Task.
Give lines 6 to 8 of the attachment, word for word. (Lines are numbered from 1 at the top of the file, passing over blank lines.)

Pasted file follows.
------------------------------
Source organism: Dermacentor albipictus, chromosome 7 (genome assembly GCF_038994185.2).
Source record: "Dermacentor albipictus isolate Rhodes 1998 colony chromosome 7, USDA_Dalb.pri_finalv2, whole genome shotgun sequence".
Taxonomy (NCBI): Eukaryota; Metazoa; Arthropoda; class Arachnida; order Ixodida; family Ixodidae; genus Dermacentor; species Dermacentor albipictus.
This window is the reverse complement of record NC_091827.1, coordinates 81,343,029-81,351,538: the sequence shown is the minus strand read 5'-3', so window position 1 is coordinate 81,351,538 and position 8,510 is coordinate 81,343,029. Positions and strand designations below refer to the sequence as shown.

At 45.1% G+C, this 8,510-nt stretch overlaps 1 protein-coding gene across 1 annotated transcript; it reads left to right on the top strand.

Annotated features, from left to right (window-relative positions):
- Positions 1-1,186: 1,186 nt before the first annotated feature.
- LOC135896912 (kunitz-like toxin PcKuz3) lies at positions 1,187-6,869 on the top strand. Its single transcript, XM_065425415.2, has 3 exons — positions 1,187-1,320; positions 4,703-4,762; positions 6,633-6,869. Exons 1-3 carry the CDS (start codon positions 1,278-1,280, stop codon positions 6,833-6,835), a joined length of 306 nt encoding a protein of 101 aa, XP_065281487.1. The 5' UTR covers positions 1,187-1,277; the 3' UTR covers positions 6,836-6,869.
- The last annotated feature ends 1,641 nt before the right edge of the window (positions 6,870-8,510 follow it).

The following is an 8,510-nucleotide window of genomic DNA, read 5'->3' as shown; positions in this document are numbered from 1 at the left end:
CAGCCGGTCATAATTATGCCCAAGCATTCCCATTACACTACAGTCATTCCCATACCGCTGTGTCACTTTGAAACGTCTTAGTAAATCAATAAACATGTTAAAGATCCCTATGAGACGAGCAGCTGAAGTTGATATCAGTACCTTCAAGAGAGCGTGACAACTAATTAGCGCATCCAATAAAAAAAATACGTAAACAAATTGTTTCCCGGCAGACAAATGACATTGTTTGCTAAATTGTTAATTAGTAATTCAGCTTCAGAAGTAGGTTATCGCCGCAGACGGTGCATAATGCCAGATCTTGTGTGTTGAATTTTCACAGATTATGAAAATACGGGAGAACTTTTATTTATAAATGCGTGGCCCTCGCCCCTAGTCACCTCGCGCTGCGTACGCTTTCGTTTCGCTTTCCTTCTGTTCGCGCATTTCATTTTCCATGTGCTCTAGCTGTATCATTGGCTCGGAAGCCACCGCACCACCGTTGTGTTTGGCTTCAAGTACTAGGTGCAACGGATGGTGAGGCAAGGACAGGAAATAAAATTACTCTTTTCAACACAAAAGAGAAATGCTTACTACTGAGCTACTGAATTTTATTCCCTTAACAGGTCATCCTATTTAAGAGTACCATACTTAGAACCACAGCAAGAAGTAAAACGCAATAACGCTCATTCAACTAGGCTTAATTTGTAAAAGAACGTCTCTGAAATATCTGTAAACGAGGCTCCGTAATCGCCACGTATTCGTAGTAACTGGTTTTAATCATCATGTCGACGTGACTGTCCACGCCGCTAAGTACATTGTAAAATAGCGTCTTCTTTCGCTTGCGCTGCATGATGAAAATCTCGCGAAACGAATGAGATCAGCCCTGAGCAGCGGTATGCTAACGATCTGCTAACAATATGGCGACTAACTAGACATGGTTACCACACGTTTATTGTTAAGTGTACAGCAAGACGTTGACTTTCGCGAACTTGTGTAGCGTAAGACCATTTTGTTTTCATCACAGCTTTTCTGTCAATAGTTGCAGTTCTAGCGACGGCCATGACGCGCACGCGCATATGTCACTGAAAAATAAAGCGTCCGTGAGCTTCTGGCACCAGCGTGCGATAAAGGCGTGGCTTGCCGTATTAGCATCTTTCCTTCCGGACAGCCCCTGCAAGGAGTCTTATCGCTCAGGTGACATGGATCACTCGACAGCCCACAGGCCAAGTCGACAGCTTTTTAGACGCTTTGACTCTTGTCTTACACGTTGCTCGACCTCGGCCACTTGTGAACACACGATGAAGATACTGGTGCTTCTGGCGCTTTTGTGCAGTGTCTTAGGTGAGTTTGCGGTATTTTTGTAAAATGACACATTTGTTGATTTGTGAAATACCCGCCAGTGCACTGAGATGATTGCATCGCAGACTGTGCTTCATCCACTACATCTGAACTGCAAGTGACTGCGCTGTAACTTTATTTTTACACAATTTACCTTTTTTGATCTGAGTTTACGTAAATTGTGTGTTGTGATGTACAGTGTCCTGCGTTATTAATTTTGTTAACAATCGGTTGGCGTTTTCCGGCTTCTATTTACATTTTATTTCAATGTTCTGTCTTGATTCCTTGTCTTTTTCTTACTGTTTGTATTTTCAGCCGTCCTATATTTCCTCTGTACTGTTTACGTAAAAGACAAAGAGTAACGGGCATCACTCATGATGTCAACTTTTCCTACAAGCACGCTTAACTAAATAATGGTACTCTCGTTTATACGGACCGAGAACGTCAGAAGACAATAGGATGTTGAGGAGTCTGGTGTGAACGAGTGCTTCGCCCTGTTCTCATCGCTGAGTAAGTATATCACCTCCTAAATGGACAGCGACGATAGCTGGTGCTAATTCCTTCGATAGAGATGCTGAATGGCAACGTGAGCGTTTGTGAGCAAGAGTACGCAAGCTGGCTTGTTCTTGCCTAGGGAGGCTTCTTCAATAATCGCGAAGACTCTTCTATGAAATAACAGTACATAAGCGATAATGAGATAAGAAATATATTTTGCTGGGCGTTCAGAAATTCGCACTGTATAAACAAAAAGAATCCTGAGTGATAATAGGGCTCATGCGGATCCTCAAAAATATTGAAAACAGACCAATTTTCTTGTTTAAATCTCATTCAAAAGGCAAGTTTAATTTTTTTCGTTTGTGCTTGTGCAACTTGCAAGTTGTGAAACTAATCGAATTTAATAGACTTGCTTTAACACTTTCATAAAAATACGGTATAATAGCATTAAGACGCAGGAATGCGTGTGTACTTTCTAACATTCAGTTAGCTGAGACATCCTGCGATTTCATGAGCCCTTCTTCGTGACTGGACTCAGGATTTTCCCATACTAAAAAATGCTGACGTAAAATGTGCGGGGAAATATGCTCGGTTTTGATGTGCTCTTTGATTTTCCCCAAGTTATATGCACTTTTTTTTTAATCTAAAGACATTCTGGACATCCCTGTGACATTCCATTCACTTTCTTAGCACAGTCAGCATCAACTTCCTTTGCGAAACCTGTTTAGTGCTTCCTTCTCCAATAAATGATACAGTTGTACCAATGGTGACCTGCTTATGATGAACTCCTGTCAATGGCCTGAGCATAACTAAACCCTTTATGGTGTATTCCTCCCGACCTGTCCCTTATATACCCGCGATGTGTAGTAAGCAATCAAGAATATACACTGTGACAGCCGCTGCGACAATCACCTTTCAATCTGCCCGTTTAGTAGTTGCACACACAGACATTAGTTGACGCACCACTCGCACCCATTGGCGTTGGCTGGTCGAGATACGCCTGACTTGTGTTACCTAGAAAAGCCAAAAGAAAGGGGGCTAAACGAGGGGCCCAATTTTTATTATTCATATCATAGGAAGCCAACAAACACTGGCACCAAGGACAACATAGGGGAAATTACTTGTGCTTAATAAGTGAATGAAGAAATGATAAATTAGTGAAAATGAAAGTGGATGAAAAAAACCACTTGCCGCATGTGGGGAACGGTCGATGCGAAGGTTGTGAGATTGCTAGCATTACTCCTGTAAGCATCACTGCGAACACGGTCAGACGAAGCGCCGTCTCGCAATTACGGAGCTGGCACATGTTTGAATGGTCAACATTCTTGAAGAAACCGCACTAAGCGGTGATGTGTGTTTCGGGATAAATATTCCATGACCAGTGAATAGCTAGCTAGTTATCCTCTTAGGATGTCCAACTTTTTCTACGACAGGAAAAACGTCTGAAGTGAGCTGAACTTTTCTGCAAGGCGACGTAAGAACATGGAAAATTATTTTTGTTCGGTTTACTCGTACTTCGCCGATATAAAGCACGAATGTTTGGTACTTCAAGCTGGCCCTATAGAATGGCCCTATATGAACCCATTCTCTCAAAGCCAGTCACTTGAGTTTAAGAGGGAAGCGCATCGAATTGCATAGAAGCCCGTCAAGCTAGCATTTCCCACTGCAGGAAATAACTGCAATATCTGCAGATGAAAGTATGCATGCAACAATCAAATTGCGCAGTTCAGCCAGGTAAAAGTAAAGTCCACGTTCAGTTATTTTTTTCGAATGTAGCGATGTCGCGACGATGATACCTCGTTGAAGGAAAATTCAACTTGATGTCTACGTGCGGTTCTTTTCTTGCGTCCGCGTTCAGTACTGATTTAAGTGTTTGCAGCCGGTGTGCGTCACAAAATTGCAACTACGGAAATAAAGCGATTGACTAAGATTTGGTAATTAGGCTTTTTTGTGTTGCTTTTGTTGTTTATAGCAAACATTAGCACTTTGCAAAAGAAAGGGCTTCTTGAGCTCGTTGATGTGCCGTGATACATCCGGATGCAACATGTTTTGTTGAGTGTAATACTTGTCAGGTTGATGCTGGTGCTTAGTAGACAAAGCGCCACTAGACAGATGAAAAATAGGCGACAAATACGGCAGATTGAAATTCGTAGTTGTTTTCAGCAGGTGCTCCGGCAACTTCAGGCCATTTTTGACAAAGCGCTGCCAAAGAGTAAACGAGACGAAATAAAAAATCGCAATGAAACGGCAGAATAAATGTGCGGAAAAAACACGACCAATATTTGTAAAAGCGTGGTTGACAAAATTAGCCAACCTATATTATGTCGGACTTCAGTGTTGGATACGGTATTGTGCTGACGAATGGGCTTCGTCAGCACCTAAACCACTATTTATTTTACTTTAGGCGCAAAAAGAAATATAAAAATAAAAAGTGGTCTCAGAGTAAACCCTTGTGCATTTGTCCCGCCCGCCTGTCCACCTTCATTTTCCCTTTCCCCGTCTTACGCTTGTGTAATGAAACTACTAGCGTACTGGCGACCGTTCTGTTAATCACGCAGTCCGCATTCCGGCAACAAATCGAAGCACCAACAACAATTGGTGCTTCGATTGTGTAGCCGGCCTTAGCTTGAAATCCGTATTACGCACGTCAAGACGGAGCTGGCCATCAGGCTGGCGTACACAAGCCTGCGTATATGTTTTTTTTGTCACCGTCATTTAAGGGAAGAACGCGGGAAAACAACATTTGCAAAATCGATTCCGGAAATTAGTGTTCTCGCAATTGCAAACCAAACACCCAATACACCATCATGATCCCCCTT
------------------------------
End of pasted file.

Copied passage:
Annotated features, from left to right (window-relative positions):
- Positions 1-1,186: 1,186 nt before the first annotated feature.
- LOC135896912 (kunitz-like toxin PcKuz3) lies at positions 1,187-6,869 on the top strand. Its single transcript, XM_065425415.2, has 3 exons — positions 1,187-1,320; positions 4,703-4,762; positions 6,633-6,869. Exons 1-3 carry the CDS (start codon positions 1,278-1,280, stop codon positions 6,833-6,835), a joined length of 306 nt encoding a protein of 101 aa, XP_065281487.1. The 5' UTR covers positions 1,187-1,277; the 3' UTR covers positions 6,836-6,869.